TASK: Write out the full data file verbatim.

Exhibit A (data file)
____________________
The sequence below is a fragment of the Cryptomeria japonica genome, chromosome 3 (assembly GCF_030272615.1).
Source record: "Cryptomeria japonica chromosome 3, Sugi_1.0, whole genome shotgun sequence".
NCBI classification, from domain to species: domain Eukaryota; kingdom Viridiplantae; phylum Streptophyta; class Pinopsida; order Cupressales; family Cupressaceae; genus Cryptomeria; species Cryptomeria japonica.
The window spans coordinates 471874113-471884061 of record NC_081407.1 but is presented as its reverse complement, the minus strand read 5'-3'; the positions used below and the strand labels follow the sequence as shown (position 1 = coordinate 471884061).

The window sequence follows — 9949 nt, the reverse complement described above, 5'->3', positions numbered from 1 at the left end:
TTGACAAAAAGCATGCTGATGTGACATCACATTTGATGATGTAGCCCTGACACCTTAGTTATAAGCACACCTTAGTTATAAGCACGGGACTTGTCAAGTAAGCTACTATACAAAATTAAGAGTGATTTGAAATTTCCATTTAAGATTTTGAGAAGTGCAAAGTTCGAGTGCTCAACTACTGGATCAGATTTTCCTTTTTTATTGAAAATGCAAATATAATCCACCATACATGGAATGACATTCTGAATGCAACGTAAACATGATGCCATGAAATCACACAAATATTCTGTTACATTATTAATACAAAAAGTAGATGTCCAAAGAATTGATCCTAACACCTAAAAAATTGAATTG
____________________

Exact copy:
The sequence below is a fragment of the Cryptomeria japonica genome, chromosome 3 (assembly GCF_030272615.1).
Source record: "Cryptomeria japonica chromosome 3, Sugi_1.0, whole genome shotgun sequence".
NCBI classification, from domain to species: domain Eukaryota; kingdom Viridiplantae; phylum Streptophyta; class Pinopsida; order Cupressales; family Cupressaceae; genus Cryptomeria; species Cryptomeria japonica.
The window spans coordinates 471874113-471884061 of record NC_081407.1 but is presented as its reverse complement, the minus strand read 5'-3'; the positions used below and the strand labels follow the sequence as shown (position 1 = coordinate 471884061).

The window sequence follows — 9949 nt, the reverse complement described above, 5'->3', positions numbered from 1 at the left end:
TTGACAAAAAGCATGCTGATGTGACATCACATTTGATGATGTAGCCCTGACACCTTAGTTATAAGCACACCTTAGTTATAAGCACGGGACTTGTCAAGTAAGCTACTATACAAAATTAAGAGTGATTTGAAATTTCCATTTAAGATTTTGAGAAGTGCAAAGTTCGAGTGCTCAACTACTGGATCAGATTTTCCTTTTTTATTGAAAATGCAAATATAATCCACCATACATGGAATGACATTCTGAATGCAACGTAAACATGATGCCATGAAATCACACAAATATTCTGTTACATTATTAATACAAAAAGTAGATGTCCAAAGAATTGATCCTAACACCTAAAAAATTGAATTG